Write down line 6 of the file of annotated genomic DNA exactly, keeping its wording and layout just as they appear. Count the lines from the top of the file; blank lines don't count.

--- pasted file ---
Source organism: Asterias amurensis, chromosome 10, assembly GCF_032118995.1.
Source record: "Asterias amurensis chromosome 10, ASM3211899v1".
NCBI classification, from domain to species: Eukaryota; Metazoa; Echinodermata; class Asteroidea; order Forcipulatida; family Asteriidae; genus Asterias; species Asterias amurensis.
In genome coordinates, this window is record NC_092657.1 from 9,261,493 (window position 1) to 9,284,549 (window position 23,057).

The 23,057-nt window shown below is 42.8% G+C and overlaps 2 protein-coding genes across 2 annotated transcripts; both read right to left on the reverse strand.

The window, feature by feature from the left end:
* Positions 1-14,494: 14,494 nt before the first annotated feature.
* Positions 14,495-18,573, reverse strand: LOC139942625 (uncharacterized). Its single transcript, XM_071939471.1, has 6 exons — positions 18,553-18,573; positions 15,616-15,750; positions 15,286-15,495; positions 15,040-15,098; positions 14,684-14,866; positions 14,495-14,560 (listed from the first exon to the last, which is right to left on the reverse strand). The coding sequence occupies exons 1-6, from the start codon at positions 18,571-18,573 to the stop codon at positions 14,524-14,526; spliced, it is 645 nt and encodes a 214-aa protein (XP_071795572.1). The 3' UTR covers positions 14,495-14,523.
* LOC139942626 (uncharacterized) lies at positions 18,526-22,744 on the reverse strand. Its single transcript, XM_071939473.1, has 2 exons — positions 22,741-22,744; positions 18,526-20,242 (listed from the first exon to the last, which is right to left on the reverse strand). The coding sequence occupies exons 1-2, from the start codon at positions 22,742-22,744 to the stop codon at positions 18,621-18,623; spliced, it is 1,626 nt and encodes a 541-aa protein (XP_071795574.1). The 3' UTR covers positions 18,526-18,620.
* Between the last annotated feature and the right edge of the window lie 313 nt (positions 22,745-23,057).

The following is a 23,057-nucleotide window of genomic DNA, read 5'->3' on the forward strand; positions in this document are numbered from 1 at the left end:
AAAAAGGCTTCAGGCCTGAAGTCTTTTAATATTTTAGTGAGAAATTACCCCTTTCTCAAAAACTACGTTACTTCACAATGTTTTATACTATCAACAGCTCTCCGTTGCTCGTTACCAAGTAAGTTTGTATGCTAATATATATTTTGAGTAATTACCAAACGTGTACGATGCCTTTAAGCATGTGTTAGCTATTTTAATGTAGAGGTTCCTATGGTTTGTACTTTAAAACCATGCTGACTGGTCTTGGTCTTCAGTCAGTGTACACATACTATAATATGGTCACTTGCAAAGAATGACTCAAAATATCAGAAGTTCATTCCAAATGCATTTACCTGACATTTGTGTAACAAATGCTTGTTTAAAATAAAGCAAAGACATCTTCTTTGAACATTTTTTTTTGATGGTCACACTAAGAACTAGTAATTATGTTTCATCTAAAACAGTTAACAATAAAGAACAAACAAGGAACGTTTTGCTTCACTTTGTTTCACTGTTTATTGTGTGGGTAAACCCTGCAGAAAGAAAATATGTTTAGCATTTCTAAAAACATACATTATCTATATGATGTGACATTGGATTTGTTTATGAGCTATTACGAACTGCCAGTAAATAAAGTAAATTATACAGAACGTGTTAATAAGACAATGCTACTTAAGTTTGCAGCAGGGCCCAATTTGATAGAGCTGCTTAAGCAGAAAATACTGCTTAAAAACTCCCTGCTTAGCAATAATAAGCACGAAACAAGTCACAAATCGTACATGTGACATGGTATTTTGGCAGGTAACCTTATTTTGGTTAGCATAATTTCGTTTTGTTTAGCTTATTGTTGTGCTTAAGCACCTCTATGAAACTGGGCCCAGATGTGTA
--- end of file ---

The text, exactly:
The window, feature by feature from the left end: